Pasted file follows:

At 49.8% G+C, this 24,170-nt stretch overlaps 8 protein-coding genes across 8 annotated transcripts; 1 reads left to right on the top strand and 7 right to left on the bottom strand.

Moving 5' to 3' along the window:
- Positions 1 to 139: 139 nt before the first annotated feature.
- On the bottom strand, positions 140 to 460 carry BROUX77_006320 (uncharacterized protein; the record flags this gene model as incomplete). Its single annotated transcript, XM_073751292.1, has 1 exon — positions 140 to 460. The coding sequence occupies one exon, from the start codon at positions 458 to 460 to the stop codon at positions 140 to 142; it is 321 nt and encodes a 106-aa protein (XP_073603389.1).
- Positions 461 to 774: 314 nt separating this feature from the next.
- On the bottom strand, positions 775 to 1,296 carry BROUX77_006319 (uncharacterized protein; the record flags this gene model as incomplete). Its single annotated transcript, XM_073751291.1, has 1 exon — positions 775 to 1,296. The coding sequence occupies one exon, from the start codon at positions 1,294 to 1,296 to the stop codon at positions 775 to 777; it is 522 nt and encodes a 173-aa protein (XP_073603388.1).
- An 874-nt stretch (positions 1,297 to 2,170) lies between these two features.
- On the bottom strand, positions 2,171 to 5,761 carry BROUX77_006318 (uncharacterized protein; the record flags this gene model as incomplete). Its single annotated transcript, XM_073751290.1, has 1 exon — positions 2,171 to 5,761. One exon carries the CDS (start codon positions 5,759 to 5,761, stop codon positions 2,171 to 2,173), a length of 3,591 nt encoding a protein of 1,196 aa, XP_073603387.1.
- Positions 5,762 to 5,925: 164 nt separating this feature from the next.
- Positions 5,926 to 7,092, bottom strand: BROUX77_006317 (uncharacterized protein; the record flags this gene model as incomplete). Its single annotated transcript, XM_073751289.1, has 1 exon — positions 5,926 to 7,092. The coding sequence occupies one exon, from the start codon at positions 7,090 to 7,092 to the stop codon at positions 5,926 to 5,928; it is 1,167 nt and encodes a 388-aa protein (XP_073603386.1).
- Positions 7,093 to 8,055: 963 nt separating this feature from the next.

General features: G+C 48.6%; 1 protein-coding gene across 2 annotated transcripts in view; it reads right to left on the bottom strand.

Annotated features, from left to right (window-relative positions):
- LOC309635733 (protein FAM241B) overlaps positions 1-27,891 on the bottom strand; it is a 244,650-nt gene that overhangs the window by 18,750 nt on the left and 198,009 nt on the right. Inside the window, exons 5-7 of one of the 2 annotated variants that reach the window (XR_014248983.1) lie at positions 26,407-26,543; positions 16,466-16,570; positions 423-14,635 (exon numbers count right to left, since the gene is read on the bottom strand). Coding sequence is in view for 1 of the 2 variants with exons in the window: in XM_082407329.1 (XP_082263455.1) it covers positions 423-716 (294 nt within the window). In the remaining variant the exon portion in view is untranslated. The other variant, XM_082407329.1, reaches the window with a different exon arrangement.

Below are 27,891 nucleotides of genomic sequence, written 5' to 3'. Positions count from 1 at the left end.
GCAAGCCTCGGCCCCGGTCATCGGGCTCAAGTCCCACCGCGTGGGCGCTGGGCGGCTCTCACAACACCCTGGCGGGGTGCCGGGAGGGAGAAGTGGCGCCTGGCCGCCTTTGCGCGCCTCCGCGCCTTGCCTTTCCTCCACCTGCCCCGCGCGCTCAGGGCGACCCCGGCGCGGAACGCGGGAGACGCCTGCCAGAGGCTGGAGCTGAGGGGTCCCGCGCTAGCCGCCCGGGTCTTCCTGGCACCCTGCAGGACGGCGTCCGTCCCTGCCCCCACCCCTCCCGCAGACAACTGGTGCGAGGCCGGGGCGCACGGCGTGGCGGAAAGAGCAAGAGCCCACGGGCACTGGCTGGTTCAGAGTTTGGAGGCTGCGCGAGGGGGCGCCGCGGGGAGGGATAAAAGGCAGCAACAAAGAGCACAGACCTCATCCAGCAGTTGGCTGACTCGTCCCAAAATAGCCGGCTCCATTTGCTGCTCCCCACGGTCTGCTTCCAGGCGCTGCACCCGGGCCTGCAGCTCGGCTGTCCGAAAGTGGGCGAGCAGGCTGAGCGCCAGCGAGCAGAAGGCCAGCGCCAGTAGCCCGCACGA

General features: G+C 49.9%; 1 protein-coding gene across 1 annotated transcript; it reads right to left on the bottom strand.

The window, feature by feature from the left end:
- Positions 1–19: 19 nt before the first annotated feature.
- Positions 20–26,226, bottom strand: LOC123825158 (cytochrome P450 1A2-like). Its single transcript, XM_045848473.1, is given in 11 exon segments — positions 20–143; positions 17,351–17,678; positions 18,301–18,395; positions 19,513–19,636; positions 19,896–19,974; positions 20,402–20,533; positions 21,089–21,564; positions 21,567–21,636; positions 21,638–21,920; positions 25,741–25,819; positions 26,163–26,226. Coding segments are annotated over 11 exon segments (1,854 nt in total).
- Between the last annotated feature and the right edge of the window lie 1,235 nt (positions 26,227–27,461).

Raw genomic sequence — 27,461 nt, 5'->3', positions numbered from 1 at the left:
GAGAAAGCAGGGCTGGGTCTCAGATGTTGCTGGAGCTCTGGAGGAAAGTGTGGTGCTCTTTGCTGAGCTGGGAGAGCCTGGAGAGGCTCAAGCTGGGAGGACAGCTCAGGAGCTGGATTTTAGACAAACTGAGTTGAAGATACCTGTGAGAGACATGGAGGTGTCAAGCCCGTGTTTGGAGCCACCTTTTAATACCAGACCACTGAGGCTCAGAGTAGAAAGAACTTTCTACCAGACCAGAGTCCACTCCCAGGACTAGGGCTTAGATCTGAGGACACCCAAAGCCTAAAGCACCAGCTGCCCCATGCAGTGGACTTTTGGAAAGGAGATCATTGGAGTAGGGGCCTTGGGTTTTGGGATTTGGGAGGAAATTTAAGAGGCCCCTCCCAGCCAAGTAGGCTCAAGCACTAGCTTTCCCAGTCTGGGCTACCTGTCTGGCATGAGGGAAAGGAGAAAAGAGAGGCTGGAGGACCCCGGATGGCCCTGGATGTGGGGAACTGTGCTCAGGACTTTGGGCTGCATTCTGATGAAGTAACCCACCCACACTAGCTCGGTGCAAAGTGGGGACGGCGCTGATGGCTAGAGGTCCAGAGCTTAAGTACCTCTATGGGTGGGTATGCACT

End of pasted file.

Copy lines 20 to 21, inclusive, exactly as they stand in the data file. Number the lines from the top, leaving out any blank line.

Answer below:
- Positions 20–26,226, bottom strand: LOC123825158 (cytochrome P450 1A2-like). Its single transcript, XM_045848473.1, is given in 11 exon segments — positions 20–143; positions 17,351–17,678; positions 18,301–18,395; positions 19,513–19,636; positions 19,896–19,974; positions 20,402–20,533; positions 21,089–21,564; positions 21,567–21,636; positions 21,638–21,920; positions 25,741–25,819; positions 26,163–26,226. Coding segments are annotated over 11 exon segments (1,854 nt in total).
- Between the last annotated feature and the right edge of the window lie 1,235 nt (positions 26,227–27,461).